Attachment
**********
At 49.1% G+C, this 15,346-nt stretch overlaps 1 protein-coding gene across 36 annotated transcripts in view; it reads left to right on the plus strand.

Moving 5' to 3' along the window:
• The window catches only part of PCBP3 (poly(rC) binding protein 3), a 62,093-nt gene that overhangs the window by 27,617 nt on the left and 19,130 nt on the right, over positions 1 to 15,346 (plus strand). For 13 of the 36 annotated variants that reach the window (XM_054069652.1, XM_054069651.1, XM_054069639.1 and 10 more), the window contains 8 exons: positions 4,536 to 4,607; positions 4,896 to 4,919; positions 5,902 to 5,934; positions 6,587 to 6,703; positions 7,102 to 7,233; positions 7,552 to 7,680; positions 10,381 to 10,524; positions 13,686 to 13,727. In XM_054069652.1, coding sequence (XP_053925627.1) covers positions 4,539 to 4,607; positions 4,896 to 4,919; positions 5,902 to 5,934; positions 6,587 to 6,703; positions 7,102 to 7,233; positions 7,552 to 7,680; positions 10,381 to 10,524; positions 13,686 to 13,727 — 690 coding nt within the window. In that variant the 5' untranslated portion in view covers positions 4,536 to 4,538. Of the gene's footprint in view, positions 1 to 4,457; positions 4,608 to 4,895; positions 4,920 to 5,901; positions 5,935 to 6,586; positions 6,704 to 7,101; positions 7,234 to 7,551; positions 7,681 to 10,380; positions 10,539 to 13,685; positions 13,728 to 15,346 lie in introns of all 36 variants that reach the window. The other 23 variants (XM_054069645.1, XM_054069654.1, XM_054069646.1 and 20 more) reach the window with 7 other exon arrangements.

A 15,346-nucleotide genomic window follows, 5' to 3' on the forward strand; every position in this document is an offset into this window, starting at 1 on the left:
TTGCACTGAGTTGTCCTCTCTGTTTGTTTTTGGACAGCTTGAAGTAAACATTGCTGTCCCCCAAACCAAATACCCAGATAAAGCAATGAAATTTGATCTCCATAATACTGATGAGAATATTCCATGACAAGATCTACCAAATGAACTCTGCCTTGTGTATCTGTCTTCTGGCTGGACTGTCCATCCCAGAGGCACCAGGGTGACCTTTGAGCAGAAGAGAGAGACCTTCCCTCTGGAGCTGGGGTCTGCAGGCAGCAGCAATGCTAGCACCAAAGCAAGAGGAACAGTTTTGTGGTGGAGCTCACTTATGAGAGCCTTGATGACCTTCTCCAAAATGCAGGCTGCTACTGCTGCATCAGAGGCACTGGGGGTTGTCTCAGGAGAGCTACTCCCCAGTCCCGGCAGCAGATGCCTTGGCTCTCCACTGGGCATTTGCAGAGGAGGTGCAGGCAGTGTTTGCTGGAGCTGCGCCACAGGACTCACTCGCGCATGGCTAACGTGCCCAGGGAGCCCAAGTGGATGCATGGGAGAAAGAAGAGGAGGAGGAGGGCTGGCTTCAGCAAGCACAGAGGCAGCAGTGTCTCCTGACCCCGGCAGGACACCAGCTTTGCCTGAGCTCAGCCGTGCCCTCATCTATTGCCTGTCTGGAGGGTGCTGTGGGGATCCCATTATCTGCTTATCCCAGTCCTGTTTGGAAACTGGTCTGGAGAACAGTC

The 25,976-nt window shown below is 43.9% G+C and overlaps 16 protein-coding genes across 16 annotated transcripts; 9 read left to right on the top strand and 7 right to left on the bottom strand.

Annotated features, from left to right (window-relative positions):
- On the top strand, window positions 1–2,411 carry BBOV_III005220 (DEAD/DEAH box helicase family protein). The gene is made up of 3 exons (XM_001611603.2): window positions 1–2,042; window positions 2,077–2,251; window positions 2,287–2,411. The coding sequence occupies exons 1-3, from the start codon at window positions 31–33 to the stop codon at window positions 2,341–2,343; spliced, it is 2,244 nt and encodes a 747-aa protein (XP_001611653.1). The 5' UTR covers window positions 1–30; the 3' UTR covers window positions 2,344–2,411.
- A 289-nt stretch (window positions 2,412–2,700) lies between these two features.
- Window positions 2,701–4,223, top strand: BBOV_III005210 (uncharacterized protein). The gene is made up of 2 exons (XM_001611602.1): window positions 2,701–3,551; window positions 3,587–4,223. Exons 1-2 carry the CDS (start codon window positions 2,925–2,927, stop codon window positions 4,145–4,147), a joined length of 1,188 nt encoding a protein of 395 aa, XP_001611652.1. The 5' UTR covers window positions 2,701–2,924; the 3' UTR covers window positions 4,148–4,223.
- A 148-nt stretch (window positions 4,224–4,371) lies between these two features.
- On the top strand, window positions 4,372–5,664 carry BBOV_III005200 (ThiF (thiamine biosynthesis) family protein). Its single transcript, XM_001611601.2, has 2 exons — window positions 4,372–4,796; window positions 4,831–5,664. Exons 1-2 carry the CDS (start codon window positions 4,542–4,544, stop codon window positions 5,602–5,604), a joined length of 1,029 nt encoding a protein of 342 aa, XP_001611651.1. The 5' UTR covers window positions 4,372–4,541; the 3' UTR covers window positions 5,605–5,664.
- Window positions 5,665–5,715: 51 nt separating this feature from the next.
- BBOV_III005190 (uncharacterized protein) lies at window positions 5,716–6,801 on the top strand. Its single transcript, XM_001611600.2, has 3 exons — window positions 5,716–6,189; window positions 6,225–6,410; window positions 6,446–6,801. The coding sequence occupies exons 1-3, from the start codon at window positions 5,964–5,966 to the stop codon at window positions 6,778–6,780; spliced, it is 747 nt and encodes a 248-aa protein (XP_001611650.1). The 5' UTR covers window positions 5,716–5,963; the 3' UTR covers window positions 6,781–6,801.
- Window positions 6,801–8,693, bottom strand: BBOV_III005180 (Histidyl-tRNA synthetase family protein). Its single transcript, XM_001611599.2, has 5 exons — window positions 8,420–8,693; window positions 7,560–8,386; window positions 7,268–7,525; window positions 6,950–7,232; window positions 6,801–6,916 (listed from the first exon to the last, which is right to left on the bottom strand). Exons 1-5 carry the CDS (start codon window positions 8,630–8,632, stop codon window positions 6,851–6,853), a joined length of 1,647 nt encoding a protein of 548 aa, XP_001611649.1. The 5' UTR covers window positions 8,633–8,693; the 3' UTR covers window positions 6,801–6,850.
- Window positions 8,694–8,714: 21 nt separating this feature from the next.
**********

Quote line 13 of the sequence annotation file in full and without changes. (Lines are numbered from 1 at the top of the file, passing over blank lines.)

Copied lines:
- Window positions 5,665–5,715: 51 nt separating this feature from the next.